Archive - Jul 31, 2012 - SCA Article

Archive - Jul 31, 2012 - SCA Article


Faster Isn't Always Better with CPR

NEW YORK--Doing CPR too fast can mean chest compressions aren't deep enough to get blood flowing to the heart and brain, a new study from Belgium suggests.

Researchers found that when rescuers pushed at a rate above 145 compressions per minute, the depth of those compressions dropped to less than four centimeters.

Recommendations from Europe and the United States now both call for compressions to be at least five centimeters (about two inches) deep, at a rate of 100 per minute or faster.

"The idea is that with each compression you move a little blood through the body and so if you go faster and deeper you might be moving more blood," said Dr. Benjamin Abella, an emergency medicine doctor at the Hospital of the University of Pennsylvania in Philadelphia, who wasn't involved in the new study.

But, "If you push faster, it stands to reason that you might end up pushing shallower," he said.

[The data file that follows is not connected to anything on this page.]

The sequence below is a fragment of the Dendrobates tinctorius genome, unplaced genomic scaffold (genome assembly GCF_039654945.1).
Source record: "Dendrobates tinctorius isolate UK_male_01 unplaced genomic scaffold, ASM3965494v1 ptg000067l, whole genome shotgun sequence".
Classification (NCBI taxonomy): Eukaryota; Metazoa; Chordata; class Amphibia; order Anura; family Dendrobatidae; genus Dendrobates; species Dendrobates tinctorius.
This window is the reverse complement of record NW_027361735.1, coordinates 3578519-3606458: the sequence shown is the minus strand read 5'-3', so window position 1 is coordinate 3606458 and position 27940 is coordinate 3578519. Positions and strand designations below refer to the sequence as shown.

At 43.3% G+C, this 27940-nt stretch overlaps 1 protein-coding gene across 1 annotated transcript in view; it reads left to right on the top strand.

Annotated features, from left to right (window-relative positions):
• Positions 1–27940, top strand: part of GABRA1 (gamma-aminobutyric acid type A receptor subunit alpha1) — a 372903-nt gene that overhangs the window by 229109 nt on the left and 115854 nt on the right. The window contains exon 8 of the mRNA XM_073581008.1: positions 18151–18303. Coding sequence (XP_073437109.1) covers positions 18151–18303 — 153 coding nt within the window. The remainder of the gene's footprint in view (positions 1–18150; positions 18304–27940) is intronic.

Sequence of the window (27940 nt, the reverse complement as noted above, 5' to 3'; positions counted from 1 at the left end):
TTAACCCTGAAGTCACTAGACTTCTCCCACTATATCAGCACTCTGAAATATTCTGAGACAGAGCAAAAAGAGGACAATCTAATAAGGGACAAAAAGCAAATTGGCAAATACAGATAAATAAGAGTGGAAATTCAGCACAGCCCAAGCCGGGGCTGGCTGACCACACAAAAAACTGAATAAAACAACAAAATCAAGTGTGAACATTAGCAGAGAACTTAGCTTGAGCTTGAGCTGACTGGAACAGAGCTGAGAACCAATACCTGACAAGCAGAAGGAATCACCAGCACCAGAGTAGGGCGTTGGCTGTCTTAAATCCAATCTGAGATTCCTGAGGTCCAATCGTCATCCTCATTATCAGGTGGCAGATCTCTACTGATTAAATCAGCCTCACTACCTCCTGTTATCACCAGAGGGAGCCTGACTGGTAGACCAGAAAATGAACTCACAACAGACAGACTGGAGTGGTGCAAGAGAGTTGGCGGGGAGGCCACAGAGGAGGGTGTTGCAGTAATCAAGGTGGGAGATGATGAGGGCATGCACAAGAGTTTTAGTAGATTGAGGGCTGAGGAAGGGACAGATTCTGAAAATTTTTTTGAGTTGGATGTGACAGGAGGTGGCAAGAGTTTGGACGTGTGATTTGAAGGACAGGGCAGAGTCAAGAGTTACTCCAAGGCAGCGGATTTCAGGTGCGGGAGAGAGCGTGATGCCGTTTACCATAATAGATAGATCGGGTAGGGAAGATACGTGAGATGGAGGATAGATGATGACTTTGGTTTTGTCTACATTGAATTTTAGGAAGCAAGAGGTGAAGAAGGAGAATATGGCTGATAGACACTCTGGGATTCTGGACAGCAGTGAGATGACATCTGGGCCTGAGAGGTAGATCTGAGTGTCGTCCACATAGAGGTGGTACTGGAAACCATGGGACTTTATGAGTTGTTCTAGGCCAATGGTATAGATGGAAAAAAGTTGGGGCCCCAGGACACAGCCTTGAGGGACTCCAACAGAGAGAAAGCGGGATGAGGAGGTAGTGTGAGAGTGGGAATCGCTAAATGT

Dana Vollmer Overcomes Heart Condition to Win Olympic Gold

Swimmer Dana Vollmer joined the London Olympics highlight reel when she set a record in the 100-meter butterfly on Sunday, becoming the first woman ever to finish the event in less than 56 seconds. For the 24-year-old American swimmer, capturing the gold was something of a redemption, coming four years after she failed to qualify for the team at the Beijing Olympics. But one of the most compelling aspects of Ms. Vollmer’s story is that she overcame not only athletic stumbles on her way to the gold but also a potentially deadly heart condition.

At the age of 15, already an elite swimmer, Ms. Vollmer, from Granbury, Tex., was taken to a local doctor after experiencing dizzy spells while training. Doctors discovered she had an abnormal heartbeat and set up a procedure to correct it. But they then discovered she had a genetic cardiac electrical disorder called long QT syndrome, which could lead at any moment to sudden cardiac arrest.

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